Review: Dell XPS 13

Review: Dell XPS 13

A great bargain for a great screen.

Features & Design:
Value for Money:
$1899 AUD
> Pricing info
2GHz Intel Core i7-3537U • 8GB DDR3L RAM • 256GB SSD • Intel HD Graphics 4000 • 13.3in 1920 x 1080 LCD • 2 x USB 3 • mini-DisplayPort • dual-band 802.11n Wi-Fi • Bluetooth 4 • 1.3MP webcam • Windows 8 64-bit • 1yr next-day in-home warranty • 316 x 205 x 21mm (WDH) • 1.36kg (1.67kg with charger)

Upgraded hardware and a stunning display make the XPS 13 the best-value Full HD Ultrabook on the market.

Dell’s XPS 13 was one of the first Ultrabooks worthy of the name. It fused striking design with stellar performance, and was anything but another MacBook Air clone. Now, Dell has given the XPS 13 a spit and polish for 2013, adding Windows 8, a Full HD display and an Ivy Bridge CPU.

Dell hasn’t changed a thing on the outside, and for good reason. The compact carbon-fibre and metal chassis combines classy looks with high-end build quality. The metal lid is reassuringly rigid, despite measuring less than 6mm thick, and the base is almost flex-free; it isn’t until you twist it viciously from side to side that there’s any give whatsoever. A layer of Gorilla Glass on the other side does its bit to keep the Full HD display safe from harm.

There are two base models in the new range: one starts at $1299, partnering a 1.8GHz Intel Core i5-3337U with a 128GB SSD, while a $1699 model upgrades the processor to a 2GHz Core i7-3537U. Whichever you choose, both come with 8GB of DDR3 low-voltage memory soldered onto the motherboard. The spec we have tested is the high end one, with a $200 pricetag jump to allow for a 256GB SSD.

The Full HD display is the star. The LED backlight sends maximum brightness soaring to 383cd/m2, and the panel’s combination of rich, inky blacks and pure, bright whites delivers a contrast ratio of 1034:1. Viewing angles are gloriously wide, and the screen covers almost every corner of the sRGB gamut – something few rivals manage.

Performance doesn’t let the XPS 13 down, either. The combination of an SSD and Core i7 CPU kept our review unit feeling light on its feet and, from a cold boot, the XPS 13 reached Windows 8’s Start screen in fewer than seven seconds. Application loading times were similarly swift, with multiple applications springing into life with barely a pause for thought. Our Real World Benchmarks more than bore out our subjective experiences: a result of 0.73 puts the Dell among the fastest Ultrabooks we’ve tested.

That performance has its downsides, however. Load up a game or demanding application and, over the course of a few minutes, the cooling fans spin up with an audible whoosh. Rest the Dell on a soft surface, such as a blanket or a thick carpet, and the chassis warms up rapidly – we had to position the XPS 13 carefully on our lap to avoid the fans constantly ramping up to full speed during longer sessions of Civilization V.

The Full HD panel and speedy components take their toll on stamina, too. In our light-use test, the XPS 13’s sealed battery lasted for 6hrs 35mins before running dry. Thankfully, Dell has lavished attention on the XPS 13’s power supply: the newly designed charger weighs only 305g. Even if you have to carry it everywhere, it doesn’t add much to the XPS 13’s travelling weight.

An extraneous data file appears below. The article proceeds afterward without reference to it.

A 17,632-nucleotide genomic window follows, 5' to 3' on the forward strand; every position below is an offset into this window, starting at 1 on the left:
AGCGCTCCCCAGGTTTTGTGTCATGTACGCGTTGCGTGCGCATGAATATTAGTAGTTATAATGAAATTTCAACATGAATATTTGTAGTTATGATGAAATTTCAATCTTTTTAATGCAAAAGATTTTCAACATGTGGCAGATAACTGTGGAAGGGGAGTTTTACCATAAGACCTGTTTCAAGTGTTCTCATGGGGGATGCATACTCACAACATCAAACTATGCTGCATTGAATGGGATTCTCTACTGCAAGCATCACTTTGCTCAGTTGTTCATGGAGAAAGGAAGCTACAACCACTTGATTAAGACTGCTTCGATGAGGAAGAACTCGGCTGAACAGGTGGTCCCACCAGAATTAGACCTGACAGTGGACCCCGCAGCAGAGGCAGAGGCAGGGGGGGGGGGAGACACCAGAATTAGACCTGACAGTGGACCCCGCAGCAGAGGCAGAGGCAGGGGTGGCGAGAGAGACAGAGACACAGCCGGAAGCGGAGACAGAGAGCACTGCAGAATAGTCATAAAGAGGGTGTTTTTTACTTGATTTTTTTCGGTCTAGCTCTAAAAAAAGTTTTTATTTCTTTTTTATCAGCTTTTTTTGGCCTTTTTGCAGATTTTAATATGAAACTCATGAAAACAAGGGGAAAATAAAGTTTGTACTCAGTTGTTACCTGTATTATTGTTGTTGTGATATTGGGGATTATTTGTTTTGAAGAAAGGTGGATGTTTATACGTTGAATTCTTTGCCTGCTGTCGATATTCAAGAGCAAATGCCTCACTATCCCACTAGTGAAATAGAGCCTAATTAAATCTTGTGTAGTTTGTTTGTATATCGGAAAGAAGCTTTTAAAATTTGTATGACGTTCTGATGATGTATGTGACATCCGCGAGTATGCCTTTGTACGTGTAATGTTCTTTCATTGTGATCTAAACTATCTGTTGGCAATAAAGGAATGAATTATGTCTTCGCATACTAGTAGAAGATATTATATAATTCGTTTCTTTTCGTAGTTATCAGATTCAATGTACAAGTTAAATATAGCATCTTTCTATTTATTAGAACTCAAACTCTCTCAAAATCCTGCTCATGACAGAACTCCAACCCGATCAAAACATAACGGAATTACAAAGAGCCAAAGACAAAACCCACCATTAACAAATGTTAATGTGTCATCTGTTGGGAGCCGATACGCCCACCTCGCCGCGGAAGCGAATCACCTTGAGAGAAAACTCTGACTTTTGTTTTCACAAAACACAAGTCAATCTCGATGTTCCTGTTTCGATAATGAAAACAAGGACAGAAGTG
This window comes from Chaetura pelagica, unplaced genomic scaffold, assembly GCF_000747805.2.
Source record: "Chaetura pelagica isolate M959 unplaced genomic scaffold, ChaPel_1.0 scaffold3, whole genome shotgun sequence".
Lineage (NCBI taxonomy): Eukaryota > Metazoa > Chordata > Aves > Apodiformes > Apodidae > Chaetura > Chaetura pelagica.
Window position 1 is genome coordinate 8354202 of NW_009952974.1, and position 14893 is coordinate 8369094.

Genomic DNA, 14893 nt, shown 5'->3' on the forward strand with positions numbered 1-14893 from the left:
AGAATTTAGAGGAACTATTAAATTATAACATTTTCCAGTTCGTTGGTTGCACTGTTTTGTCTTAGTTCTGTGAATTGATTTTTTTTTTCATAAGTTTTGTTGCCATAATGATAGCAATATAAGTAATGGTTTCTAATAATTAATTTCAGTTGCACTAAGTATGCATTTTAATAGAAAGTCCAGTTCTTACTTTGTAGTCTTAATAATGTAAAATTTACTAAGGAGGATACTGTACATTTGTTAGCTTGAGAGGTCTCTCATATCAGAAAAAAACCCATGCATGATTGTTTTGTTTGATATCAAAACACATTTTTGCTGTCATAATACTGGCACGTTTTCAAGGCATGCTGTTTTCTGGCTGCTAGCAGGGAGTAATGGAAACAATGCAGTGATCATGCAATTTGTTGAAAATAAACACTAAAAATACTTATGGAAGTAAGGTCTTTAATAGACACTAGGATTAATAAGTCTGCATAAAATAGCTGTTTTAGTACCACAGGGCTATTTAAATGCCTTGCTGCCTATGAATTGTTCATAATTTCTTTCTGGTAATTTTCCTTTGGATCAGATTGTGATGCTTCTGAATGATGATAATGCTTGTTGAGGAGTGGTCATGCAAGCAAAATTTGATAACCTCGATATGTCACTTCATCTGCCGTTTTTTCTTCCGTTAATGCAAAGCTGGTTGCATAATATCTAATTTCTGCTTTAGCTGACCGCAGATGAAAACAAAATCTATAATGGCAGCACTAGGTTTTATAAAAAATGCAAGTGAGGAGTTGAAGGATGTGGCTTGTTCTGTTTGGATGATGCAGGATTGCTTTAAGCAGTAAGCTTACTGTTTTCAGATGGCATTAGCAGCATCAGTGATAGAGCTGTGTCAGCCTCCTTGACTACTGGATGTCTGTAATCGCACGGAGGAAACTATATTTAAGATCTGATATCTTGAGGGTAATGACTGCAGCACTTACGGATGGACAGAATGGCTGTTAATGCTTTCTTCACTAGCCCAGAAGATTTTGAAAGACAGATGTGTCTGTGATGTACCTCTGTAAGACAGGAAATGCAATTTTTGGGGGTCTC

In other respects, the XPS 13 remains much the same as ever. The backlit keyboard is superb, and the rubberised wristrest is comfy. The Dell’s Cypress touchpad hasn’t changed a jot, either. While it copes well with Windows 8’s edge-swipe gestures, it hasn’t lost its quirks: it can take a few attempts for taps to register, and we encountered an issue where the cursor would, on occasion, stop responding entirely. It’s also positioned very close to the keyboard, so there’s a tendency for palms and stray thumbs to bump the cursor by accident. A driver update seemed to largely resolve the issues with unresponsiveness, and dialling the palm-rejection feature right up minimises accidental taps, but it still isn’t the best touchpad we’ve used.

Connectivity remains modest, even by Ultrabook standards. Apart from the pair of USB 3 ports, there’s only a mini-DisplayPort output and a 3.5mm headset jack. For networking purposes, it’s necessary to rely on the Dell’s dual-band 802.11n and Bluetooth 4 radios, with no Ethernet.

By adding a stunning Full HD display, Dell has addressed our biggest complaint with the original model. There’s still room for improvement, not least with the touchpad, but, as one of the few Full HD Ultrabook’s available, and a respectably priced one at that, the Dell XPS 13 emerges as a bigger bargain than ever in 2013. 

Source: Copyright © PC & Tech Authority, nextmedia Pty Ltd Copyright © Alphr, Dennis Publishing

See more about:  full hd display  |  dell xps 13  |  dell  |  full hd ultrabook  |  pc  |  laptop  |  hardware  |  review

Readers of this article also read...

Seagate drive teardown 

Seagate drive teardown

The very best of Dice Shaming 

The very best of Dice Shaming

This is why we still write about women in gaming 

This is why we still write about women in gaming

Special Report: Which city is Australia's best tech capital? 

Special Report: Which city is Australia's best tech capital?

The iPhone 5s has made me fall in love all over again 

The iPhone 5s has made me fall in love all over again


Latest Comments

Latest Poll

What PC component are you planning to upgrade in the next six months

Ads by Google

From our Partners

PC & Tech Authority Downloads